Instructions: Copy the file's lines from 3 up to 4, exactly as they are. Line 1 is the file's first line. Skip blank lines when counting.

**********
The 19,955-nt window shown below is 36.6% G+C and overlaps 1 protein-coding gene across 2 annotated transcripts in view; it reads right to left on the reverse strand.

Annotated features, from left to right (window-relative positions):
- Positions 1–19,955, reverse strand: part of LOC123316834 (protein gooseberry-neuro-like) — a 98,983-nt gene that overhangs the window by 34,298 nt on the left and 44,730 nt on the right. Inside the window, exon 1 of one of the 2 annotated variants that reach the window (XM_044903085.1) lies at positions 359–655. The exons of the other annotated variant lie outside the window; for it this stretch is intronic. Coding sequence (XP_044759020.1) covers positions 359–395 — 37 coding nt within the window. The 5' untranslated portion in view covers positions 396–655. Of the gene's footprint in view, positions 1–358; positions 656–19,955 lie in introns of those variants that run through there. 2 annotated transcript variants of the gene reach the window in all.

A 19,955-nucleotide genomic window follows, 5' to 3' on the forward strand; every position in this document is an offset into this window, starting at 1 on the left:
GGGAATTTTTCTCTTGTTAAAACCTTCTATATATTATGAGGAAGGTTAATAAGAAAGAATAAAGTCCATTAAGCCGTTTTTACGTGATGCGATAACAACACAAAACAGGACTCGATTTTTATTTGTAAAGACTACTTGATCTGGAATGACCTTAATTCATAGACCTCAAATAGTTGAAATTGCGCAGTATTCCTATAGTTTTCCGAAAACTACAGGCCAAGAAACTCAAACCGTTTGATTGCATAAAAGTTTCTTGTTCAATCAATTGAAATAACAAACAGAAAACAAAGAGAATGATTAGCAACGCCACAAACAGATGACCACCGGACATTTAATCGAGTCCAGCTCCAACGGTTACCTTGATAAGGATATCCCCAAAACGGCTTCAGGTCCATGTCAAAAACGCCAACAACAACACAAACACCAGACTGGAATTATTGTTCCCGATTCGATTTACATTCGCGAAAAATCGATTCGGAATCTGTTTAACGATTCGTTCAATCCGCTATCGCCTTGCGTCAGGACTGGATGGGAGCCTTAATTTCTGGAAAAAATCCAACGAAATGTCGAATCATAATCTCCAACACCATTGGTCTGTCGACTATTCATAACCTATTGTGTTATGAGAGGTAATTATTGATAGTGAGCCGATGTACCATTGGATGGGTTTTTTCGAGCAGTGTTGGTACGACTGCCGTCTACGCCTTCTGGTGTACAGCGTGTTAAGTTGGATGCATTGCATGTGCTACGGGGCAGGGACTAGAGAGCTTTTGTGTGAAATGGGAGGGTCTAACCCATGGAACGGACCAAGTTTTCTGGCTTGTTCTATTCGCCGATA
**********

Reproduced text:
- Positions 1–19,955, reverse strand: part of LOC123316834 (protein gooseberry-neuro-like) — a 98,983-nt gene that overhangs the window by 34,298 nt on the left and 44,730 nt on the right. Inside the window, exon 1 of one of the 2 annotated variants that reach the window (XM_044903085.1) lies at positions 359–655. The exons of the other annotated variant lie outside the window; for it this stretch is intronic. Coding sequence (XP_044759020.1) covers positions 359–395 — 37 coding nt within the window. The 5' untranslated portion in view covers positions 396–655. Of the gene's footprint in view, positions 1–358; positions 656–19,955 lie in introns of those variants that run through there. 2 annotated transcript variants of the gene reach the window in all.

A 19,955-nucleotide genomic window follows, 5' to 3' on the forward strand; every position in this document is an offset into this window, starting at 1 on the left: